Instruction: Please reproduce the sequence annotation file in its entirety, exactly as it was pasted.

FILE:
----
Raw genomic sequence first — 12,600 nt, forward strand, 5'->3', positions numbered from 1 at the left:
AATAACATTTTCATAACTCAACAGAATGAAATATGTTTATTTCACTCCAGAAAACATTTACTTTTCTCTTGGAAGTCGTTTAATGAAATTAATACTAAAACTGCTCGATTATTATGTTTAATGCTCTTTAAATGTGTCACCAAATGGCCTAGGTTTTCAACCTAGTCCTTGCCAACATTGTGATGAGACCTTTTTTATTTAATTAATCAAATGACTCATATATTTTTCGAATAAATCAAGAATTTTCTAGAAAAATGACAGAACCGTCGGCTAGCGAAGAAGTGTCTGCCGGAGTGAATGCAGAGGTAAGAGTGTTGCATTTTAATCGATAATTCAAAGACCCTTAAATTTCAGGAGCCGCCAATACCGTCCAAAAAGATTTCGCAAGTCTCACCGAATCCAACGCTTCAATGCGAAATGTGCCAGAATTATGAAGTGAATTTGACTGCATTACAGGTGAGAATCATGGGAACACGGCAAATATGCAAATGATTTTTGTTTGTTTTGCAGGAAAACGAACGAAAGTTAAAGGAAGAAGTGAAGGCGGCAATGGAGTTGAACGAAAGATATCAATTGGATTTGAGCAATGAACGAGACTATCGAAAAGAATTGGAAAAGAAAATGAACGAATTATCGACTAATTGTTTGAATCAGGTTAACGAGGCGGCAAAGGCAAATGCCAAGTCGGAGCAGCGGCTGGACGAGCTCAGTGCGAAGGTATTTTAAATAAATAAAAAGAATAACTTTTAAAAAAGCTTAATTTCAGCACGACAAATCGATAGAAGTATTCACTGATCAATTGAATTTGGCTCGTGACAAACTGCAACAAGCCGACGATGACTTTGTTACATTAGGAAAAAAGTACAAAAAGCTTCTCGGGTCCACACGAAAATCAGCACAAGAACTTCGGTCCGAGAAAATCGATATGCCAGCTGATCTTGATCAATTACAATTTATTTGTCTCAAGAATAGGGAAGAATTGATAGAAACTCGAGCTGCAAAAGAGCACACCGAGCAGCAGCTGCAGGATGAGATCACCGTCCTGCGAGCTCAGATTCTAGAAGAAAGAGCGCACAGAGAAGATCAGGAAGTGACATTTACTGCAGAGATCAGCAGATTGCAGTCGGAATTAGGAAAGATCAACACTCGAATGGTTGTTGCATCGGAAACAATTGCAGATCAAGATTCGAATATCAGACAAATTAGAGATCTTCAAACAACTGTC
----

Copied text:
Raw genomic sequence first — 12,600 nt, forward strand, 5'->3', positions numbered from 1 at the left:
AATAACATTTTCATAACTCAACAGAATGAAATATGTTTATTTCACTCCAGAAAACATTTACTTTTCTCTTGGAAGTCGTTTAATGAAATTAATACTAAAACTGCTCGATTATTATGTTTAATGCTCTTTAAATGTGTCACCAAATGGCCTAGGTTTTCAACCTAGTCCTTGCCAACATTGTGATGAGACCTTTTTTATTTAATTAATCAAATGACTCATATATTTTTCGAATAAATCAAGAATTTTCTAGAAAAATGACAGAACCGTCGGCTAGCGAAGAAGTGTCTGCCGGAGTGAATGCAGAGGTAAGAGTGTTGCATTTTAATCGATAATTCAAAGACCCTTAAATTTCAGGAGCCGCCAATACCGTCCAAAAAGATTTCGCAAGTCTCACCGAATCCAACGCTTCAATGCGAAATGTGCCAGAATTATGAAGTGAATTTGACTGCATTACAGGTGAGAATCATGGGAACACGGCAAATATGCAAATGATTTTTGTTTGTTTTGCAGGAAAACGAACGAAAGTTAAAGGAAGAAGTGAAGGCGGCAATGGAGTTGAACGAAAGATATCAATTGGATTTGAGCAATGAACGAGACTATCGAAAAGAATTGGAAAAGAAAATGAACGAATTATCGACTAATTGTTTGAATCAGGTTAACGAGGCGGCAAAGGCAAATGCCAAGTCGGAGCAGCGGCTGGACGAGCTCAGTGCGAAGGTATTTTAAATAAATAAAAAGAATAACTTTTAAAAAAGCTTAATTTCAGCACGACAAATCGATAGAAGTATTCACTGATCAATTGAATTTGGCTCGTGACAAACTGCAACAAGCCGACGATGACTTTGTTACATTAGGAAAAAAGTACAAAAAGCTTCTCGGGTCCACACGAAAATCAGCACAAGAACTTCGGTCCGAGAAAATCGATATGCCAGCTGATCTTGATCAATTACAATTTATTTGTCTCAAGAATAGGGAAGAATTGATAGAAACTCGAGCTGCAAAAGAGCACACCGAGCAGCAGCTGCAGGATGAGATCACCGTCCTGCGAGCTCAGATTCTAGAAGAAAGAGCGCACAGAGAAGATCAGGAAGTGACATTTACTGCAGAGATCAGCAGATTGCAGTCGGAATTAGGAAAGATCAACACTCGAATGGTTGTTGCATCGGAAACAATTGCAGATCAAGATTCGAATATCAGACAAATTAGAGATCTTCAAACAACTGTC